Pukeko (3 – 5 years)
Whatungarongaro he tangata toitū te whenua – Man disappears from sight, but the land remains.
At Kidstown the natural world plays an integral part in our children’s learning, and our tamariki become kaitiaki (guardians) of our native environment and surroundings. The tamariki take an active part in caring for their own special place; showing respect and aroha for Papatūānuku and it’s living creatures.
Our tamariki are encouraged to sign in their own name and choose their special task when they arrive in the morning, further developing independence and responsibility. Our Pukeko children are also encouraged to serve their own food, be responsible for their own belongings and talk to each other in order to sort out their problems verbally with minimal adult involvement. The tamariki are actively involved in caring for their own environment; tidying their resources away after use, taking responsibility with room jobs, helping kaiako choose activities and resources for the tables and making self-directed choices in their own learning journey. To further develop empathy and independence the Pukeko children take a more active role in caring for our animals, geckos, dragon, guinea pigs and chickens and our teachers help the tamariki to understand what they observe in nature through questioning, research and stories.
Our children in the Pukeko room participate in interactive and informative mat time sessions, which build on current interests, focus and sharing. They are encouraged to be active contributors to these sessions, by sharing their ideas, news, special taonga from home and working collaboratively together. Through these mat times, they build on their language, their knowledge of the current date, letters, numbers, the weather, daily routines and active use of te reo Māori and New Zealand sign language. This engages them in the interactions and understanding of their world around them.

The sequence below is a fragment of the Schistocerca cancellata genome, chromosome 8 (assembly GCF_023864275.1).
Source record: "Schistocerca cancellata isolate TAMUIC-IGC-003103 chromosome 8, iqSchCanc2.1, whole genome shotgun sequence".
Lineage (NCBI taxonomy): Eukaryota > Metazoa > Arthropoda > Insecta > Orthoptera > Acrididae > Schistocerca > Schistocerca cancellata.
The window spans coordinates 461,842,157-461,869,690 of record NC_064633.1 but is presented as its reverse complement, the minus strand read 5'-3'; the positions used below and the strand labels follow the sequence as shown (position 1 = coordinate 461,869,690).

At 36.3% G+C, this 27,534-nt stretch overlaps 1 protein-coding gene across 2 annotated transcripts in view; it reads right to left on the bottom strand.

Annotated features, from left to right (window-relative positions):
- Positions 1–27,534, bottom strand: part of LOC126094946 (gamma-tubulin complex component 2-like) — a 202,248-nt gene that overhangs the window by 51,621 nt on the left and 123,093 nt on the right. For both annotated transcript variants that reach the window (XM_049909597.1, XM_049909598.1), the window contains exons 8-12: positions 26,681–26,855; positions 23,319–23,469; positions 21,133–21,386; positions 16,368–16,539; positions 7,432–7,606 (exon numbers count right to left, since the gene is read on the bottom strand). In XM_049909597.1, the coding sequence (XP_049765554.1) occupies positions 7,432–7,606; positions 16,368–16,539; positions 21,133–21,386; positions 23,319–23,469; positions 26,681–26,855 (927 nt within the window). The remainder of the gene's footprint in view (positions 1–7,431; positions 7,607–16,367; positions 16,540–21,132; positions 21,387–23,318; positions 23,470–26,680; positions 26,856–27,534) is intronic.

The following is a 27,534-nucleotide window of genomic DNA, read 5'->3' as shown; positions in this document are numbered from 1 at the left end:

Belonging | Children know they belong and have a sense of connection to others and the environment . Mana whenua | Children’s relationship to Papatūānuku is based on whakapapa, respect and aroha.
Contribution | Children learn with and alongside others. Mana tangata | Children have a strong sense of themselves as a link between past, present and future